How Much Acid Is Needed to Reduce Water Alkalinity?
Friday, September 24, 2021 | Troy Buechel
To limit the upward climb of your growing medium's pH, you may need to inject acid into your water to reduce excess alkalinity. Water alkalinity is a measure of the carbonates and bicarbonates in the water and acts just like limestone in the growing medium.
The higher the alkalinity, the more “limestone” that is applied at each irrigation and the faster the pH of your growing medium increases. So, at what point is it necessary to inject acid into a water source to reduce alkalinity?
Why is The Growing Medium's pH Rising?
As plants uptake fertilizer, the roots release acids (hydrogen ions) and bases (hydroxyl ions) to maintain a neutral charge within the plant's roots. This is why fertilizers are labelled with a potential acidity or basicity that predicts how the plant will react with the fertilizer.
When the plant cannot generate enough acid from fertilizer uptake to neutralize the water alkalinity in the growing medium, this causes the growing medium's pH to climb. Therefore, acid injection is needed to neutralize excess water alkalinity or “limestone” in the water.
Sulfuric acid is a popular choice to inject into a water source to reduce water alkalinity. Source: Premier Tech
The point at which acid injection is required will vary depending on the stage of plant development, the fertilizer analysis and the quantity of fertilizer the plant uses. For example, a heavy feeder, like a petunia, uses a lot of fertilizer during its active growth phase and can produce a lot of acid to drop the growing medium's pH. However, a small petunia seedling uses very little fertilizer and therefore produces little acid. For a grower rooting cuttings or producing plugs, the alkalinity of the water must be lower than for a grower transplanting plugs or rooted cuttings into larger pot sizes. So, what are the recommended thresholds at which acid injection is required?
General Guidelines for Acid Injection
Table 1 shows the general recommendations that can be used to determine when acid should be injected based on the container size and water alkalinity. These are general guidelines, but the type of fertilizer used is not considered in these guidelines. Table 2 provides more specific guidelines as it considers the fertilizer applied. Remember that a potentially basic fertilizer, when used by the plant, will generate alkaline materials and thus increase the pH of the growing medium.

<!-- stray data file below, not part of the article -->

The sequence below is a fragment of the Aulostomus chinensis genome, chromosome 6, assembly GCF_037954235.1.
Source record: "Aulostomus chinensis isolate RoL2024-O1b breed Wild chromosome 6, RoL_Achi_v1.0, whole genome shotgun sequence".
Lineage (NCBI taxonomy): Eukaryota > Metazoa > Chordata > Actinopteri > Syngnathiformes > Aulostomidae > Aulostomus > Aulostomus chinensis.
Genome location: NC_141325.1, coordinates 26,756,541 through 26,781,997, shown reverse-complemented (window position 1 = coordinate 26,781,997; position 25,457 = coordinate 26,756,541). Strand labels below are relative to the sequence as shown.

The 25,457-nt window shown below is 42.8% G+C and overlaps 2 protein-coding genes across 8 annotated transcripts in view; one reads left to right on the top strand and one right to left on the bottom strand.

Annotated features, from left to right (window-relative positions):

|Crop||Manageable alkalinity ppm CaCO3)||Alkalinity threshold for injecting acid (ppm CaCO3)|
|Plugs, seedlings, cuttings||30-80 ppm||> 125 ppm|
|Cell packs||50-180 ppm||> 200 ppm|
|4-6 inch pots||50-200 ppm||> 225 ppm|
|Baskets, large containers||50-225 pp,||> 250 ppm|
Table 1. General guidelines used for injecting acid in greenhouse irrigation water based on container size.
|Crop||Alkalinity threshold for injection acid when using the following fertilizers (measured in ppm CaCO3):|
(Potential basicity 223 lb CaCO3)
(Potential acidity 59 lb CaCO3)
|20-10-20 (potential acidity 400 lb CaCO3)||18-9-18 (Potential acidity 700 lb CaCO3)|
|Plugs, seedlings, cuttings||50 ppm CaCO3||80 ppm CaCO3||125 ppm CaCO3||150 ppm CaCO3|
|Cell packs||80 ppm CaCO3||100 ppm CaCO3||200 ppm CaCO3||250 ppm CaCO3|
|4-6 inch pots||100 ppm CaCO3||125 ppm CaCO3||225 ppm CaCO3||300 ppm CaCO3|
|Baskets, large containers||120 ppm CaCO3||150 ppm CaCO3||250 ppm CaCO3||325 ppm CaCO3|
Table 2. General guidelines used for injecting acid in greenhouse irrigation water based on container size and fertilizer applied.
As seen in Table 2, the higher the potential acidity of the fertilizer, the more water alkalinity that can be handled by a crop. In other words, a water-soluble fertilizer can help manage the pH of the growing medium. If the pH of your growing medium tends to increase, perhaps the first option is to switch to a fertilizer with a higher potential acidity. If the alkalinity of your water exceeds those listed for the crop grown, then acid can be injected.
Iron deficiency as seen in these pansies can be caused by excess water alkalinity, which causes the pH of the growing medium to rise. Growers use acid to reduce water alkalinity and avoid iron deficiency. Source: Premier Tech
Reduce, Not Eliminate
Notice in Tables 1 and 2, the goal is not to eliminate all the water alkalinity, but to reduce it to manageable levels. Neutralizing the alkalinity to 0 ppm CaCO3 will reduce the water's pH to the point it can damage roots near the surface of the growing medium and interfere with seed germination. It can also create fluctuations in the growing medium's pH and problems with pH buffering after the lime charge has been used up.
Note: Since Premier Tech does not manufacture acidifiers, we invite you to consult your manufacturer for specific information concerning the use of their products.
If you have further questions, please contact your Premier Tech Grower Services Representative or your Regional Sales Representative.
Jose Chen Lopez
PRO-MIX® is a registered trademark of PREMIER HORTICULTURE Ltd.
Epsom salt is used by many growers as a fertilizer supplement to provide magnesium and sulfate when they are low in the fertilizer solution.
This article will focus on oxidizing agents used to sanitize greenhouse irrigation water.
Sanitation is a key to restricting plant pathogen introduction and spread. In this first of a three part series on water sanitation, we will discuss the importance of knowing the biology of root rot pathogens.
We often think of water quality from the standpoint of chemical properties, such as alkalinity, mineral elements, pH, etc.